Where’s Where In Jeonju? A Newcomer’s Guide

When I first arrived in Jeonju almost a year ago, I had absolutely no idea what was going on. I didn’t know where to shop, where to eat or where to drink. And it’s not the sort of thing you can look up on Wikipedia.

It took me several months to identify the distinct areas I now know so well, and today I’m spreading the word. Life for Jeonju newbies will suddenly get much easier!

I’ve located 5 key areas in the city, all of which are worth visiting for different reasons, and popped them in this handy guide of Jeonju. For each, I have pinned somewhere roughly in the centre (you’re welcome). Read on to find out more.

1) Shinshigagi (신시가지)

shinshigagi jeonju guide

Shinshigagi: the Times Square of Jeonju. This area (literally translated as ‘New Town’) is the most modern, cool, and expensive part of the city. And at night, it comes alive.

There are countless restaurants and bars, and this is the area to head to if you’re looking to hit the clubs. After about 10pm, the streets are filled with party-goers and the vibe is electric.

I’ve pinned the Starbucks that is pretty much in the heart of Shinshigagi. Head there and you’ll know what’s hot.

2) Gaeska (객사)

gaeksa jeonju shopping

Gaeksa is the old downtown. Nowadays it’s a shopping hotspot.

Here you’ll find any type of shop you can think of, including some foreign labels like Zara and H&M. There’s also cinemas, bowling alleys, and games rooms.

There are some restaurants (and tonnes of cafes) but this area is primarily for shopping and entertainment. It’s the best place in Jeonju to spend the day hitting the shops.

3) New Gaeksa

gaeksa jeonju guide

I don’t know the actual name for this place because it’s very, very new. In fact, many of the Instragram-worthy restaurants and cafes there have only opened up since I’ve been in Jeonju.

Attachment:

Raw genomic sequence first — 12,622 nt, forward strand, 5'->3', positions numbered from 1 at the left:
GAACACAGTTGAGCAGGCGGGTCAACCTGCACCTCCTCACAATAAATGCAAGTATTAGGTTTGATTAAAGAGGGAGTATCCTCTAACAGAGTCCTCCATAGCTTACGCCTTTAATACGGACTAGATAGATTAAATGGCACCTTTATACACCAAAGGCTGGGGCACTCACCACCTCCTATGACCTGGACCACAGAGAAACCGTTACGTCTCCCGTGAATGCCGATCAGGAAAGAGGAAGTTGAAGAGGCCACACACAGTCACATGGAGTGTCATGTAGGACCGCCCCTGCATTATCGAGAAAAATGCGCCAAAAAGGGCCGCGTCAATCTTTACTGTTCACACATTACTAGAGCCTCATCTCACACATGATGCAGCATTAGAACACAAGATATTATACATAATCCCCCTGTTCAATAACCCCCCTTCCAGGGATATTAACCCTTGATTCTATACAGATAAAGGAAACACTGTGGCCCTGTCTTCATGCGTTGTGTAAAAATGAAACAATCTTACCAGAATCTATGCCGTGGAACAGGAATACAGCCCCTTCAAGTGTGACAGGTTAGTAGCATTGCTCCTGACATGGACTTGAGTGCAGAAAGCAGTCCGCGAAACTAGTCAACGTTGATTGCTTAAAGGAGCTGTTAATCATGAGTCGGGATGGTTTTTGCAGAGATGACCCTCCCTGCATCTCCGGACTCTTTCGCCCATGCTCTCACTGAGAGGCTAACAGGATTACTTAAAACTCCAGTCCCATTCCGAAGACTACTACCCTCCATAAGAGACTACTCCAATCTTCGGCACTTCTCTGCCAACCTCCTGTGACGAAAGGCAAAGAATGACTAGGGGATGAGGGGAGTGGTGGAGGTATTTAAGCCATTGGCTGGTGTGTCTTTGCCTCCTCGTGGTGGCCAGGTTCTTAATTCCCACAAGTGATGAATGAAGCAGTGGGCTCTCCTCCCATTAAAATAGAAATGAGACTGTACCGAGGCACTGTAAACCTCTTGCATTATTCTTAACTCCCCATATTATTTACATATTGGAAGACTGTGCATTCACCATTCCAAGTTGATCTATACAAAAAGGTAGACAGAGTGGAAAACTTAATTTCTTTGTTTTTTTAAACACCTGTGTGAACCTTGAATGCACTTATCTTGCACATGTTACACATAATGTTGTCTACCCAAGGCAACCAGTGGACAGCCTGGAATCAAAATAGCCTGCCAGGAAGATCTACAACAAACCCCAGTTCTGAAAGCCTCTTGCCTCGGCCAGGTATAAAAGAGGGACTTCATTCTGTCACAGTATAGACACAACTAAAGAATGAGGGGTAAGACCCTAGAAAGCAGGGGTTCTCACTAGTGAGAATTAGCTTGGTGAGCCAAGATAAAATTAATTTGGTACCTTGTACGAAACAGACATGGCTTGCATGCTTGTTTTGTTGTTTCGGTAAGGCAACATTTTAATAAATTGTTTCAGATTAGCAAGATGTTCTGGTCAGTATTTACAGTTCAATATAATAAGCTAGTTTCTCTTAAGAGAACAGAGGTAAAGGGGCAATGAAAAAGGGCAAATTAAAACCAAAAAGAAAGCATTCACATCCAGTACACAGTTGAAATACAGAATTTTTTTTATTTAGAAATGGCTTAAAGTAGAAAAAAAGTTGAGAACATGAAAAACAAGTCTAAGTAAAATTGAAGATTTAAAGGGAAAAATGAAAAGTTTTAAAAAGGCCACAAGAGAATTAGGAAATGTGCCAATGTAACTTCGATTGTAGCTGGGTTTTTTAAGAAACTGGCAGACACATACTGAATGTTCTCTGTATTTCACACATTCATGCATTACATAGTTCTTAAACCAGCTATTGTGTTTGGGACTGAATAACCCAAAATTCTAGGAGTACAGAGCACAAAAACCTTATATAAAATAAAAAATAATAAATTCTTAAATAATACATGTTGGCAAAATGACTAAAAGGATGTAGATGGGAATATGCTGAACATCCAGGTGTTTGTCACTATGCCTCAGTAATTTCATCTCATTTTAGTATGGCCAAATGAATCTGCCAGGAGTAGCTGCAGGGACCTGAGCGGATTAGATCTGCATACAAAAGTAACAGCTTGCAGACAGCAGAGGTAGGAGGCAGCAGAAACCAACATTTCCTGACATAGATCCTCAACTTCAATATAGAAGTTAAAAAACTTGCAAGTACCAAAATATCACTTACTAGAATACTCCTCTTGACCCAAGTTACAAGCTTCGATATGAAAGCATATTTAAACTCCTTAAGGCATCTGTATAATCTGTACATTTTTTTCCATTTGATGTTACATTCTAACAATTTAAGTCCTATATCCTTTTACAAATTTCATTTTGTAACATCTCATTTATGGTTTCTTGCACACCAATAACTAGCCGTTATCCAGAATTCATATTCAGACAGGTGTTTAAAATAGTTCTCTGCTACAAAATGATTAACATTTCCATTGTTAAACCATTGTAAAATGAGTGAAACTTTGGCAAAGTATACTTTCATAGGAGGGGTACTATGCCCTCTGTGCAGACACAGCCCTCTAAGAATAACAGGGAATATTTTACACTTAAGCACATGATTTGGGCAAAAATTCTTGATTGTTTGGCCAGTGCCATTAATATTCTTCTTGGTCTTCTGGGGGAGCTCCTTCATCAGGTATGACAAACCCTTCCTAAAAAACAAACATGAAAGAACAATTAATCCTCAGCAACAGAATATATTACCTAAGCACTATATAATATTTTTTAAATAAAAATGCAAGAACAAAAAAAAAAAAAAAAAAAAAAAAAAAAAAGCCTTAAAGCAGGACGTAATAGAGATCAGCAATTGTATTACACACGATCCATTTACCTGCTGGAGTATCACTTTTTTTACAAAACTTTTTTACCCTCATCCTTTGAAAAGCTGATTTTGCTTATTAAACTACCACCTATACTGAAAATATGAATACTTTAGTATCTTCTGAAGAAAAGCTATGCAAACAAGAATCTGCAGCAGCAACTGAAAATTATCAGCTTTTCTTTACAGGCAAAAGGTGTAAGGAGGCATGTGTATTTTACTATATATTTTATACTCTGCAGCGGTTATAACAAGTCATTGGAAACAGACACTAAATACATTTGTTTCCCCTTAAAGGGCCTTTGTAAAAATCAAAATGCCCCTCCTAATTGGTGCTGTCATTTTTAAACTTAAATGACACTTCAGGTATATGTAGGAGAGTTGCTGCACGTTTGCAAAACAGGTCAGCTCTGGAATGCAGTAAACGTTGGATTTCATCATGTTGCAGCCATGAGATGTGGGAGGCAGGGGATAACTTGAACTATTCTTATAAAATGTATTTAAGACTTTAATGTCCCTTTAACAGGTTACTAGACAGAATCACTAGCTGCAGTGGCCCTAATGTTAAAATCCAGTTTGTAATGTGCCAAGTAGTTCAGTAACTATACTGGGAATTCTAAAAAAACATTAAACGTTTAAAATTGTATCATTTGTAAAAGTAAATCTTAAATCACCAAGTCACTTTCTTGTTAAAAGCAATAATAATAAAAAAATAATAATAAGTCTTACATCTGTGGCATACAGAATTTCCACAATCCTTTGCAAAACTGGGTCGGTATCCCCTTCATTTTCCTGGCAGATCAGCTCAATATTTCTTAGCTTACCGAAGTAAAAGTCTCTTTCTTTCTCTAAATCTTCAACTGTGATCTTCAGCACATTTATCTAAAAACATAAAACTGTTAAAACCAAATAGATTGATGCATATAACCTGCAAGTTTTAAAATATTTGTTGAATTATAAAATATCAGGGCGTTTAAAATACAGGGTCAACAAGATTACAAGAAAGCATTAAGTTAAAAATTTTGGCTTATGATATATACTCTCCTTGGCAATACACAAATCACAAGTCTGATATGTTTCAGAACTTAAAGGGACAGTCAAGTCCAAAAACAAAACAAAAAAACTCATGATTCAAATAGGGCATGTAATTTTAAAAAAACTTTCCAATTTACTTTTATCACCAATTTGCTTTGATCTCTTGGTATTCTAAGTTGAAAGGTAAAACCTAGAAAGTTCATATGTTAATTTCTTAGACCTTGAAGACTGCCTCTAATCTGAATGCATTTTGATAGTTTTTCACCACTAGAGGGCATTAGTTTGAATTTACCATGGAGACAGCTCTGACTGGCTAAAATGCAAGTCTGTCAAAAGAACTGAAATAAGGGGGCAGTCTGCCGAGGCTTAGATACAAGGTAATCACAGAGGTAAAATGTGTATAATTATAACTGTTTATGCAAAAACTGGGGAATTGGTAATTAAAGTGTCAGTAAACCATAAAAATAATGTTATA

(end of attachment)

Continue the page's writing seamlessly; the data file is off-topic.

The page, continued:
Situated just next to Gaeksa, this is the place to come for a tasty meal after a long day of shopping. The variety of cuisines is impressive: Korean, Japanese, Chinese, Mexican, Italian, good ol’ American. You name it, it’s here.

This has got to be one of the coolest places in Jeonju.

4) Hanok Village (한옥마을)

I couldn’t put together a guide of Jeonju without mentioning its most famous tourist hotspot.

Of all the locations on this list, the Hanok Village is the easiest to find. It is Jeonju’s pride and joy, and everyone knows about it.

Walking into the Village is like taking a step back in time. It is made up of over 100 traditional Korean hanok houses, most of which have been converted to modern businesses.

Here, you’ll find an impressive shrine, a Catholic cathedral, plenty of traditional Korean restaurants, countless street food vendors, and about 345,602 people taking photos in their hanboks (traditional Korean clothing.)

The Hanok Village has to be the first stop on any tour of Jeonju.

5) Chonbuk University (전북대학교)

chonbuk national university korea

The area surrounding Chonbuk National University is one I don’t know very well, as it’s further away from where I live. However, what I do know is that it’s a bustling and popular part of the city.

Due to the large student population, there’s an abundance of restaurants and bars serving up cheap food and drinks. There are also plenty of entertainment options, including the Jeonju professional basketball team’s stadium, bowling alleys, DVD rooms and games rooms. What more could you want?

It’s definitely worth venturing up to Chonbuk if you’re looking for a fun way to spend a day (or night).

And there you have it: a little guide to the 5 key areas in Jeonju. Now get out there and get exploring.

For more articles about life in Jeonju and elsewhere in Korea, click here.

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Charlie Semmence

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Seasoned traveller, writer and food-lover from Essex, UK. Loves city breaks, adventurous trips to distant lands, and writing all about them.

3 thoughts on “Where’s Where In Jeonju? A Newcomer’s Guide

  1. Thanks for sharing!! You mentioned that there are a variety of cuisines at the restaurants in New Gaeksa. Do they taste quite authentic or do they have a Korean spin to them?

    1. That’s a very interesting question! As with most places in Korea, it can be pretty hit and miss. There’s some good attempts though. One restaurant called Matilda’s does some really good pizza that tastes just like home. Of the best places, I wouldn’t say they are authentic, but the food is tasty (and doesn’t taste Korean!)

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